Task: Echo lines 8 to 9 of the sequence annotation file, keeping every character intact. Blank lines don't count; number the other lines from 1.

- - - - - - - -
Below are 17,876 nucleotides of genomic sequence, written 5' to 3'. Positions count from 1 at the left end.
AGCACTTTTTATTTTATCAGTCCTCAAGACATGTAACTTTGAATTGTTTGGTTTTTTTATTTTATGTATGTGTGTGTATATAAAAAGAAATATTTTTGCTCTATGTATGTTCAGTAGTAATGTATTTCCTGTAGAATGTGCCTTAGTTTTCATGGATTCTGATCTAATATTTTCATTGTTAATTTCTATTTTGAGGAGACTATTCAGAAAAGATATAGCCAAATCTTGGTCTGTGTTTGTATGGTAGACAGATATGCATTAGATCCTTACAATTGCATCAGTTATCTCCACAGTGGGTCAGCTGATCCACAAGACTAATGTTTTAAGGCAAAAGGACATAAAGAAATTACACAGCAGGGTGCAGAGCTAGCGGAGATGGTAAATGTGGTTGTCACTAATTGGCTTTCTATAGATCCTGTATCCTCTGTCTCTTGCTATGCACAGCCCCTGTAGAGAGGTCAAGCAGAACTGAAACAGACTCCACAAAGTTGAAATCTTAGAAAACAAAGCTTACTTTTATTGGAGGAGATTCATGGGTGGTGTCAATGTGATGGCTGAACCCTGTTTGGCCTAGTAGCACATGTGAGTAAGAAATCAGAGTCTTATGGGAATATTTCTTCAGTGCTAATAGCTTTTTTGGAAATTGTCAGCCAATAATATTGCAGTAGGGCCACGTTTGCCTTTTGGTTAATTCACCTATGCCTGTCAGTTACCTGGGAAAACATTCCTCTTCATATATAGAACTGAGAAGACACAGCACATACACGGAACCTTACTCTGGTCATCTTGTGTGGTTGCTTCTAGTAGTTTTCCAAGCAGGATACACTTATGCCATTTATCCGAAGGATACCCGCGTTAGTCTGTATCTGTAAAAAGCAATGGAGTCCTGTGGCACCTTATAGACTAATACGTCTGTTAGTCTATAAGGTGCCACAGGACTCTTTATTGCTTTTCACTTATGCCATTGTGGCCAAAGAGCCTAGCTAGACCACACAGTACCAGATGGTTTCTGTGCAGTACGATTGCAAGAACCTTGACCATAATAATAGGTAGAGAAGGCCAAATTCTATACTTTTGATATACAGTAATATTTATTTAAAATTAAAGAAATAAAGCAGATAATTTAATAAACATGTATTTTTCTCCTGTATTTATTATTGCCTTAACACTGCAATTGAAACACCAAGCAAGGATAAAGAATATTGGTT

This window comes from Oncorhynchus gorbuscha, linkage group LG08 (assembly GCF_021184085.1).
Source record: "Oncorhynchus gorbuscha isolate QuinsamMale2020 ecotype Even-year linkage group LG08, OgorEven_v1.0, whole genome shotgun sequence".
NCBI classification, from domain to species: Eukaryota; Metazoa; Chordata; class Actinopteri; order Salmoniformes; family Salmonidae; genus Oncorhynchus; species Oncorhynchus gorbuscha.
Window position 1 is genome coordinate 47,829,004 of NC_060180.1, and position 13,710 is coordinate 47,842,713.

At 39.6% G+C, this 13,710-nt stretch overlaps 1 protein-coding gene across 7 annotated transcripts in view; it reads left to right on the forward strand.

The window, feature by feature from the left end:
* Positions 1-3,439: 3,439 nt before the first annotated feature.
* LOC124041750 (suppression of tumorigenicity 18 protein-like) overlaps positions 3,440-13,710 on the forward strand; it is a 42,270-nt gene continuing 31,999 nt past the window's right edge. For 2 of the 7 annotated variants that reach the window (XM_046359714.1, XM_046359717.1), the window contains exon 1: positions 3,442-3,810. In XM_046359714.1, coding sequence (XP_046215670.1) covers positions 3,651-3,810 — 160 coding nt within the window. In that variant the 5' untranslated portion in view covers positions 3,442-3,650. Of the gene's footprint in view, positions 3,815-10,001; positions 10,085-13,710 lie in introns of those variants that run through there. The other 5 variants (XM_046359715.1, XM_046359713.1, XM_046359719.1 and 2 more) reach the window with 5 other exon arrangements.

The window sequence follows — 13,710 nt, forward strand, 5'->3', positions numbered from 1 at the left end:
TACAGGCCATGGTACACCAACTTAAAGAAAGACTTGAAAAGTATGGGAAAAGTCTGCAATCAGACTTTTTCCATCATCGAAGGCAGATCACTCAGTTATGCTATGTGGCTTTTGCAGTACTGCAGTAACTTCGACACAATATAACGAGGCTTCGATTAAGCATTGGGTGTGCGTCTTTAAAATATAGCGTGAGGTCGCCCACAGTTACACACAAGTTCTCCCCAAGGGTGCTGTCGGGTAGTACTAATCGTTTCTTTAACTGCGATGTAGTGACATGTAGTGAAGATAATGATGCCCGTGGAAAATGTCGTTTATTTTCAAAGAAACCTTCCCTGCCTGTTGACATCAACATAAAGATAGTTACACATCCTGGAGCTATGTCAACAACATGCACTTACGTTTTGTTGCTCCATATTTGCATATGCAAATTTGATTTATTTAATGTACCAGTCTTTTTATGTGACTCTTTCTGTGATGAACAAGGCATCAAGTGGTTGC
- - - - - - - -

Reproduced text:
The window, feature by feature from the left end:
* Positions 1-3,439: 3,439 nt before the first annotated feature.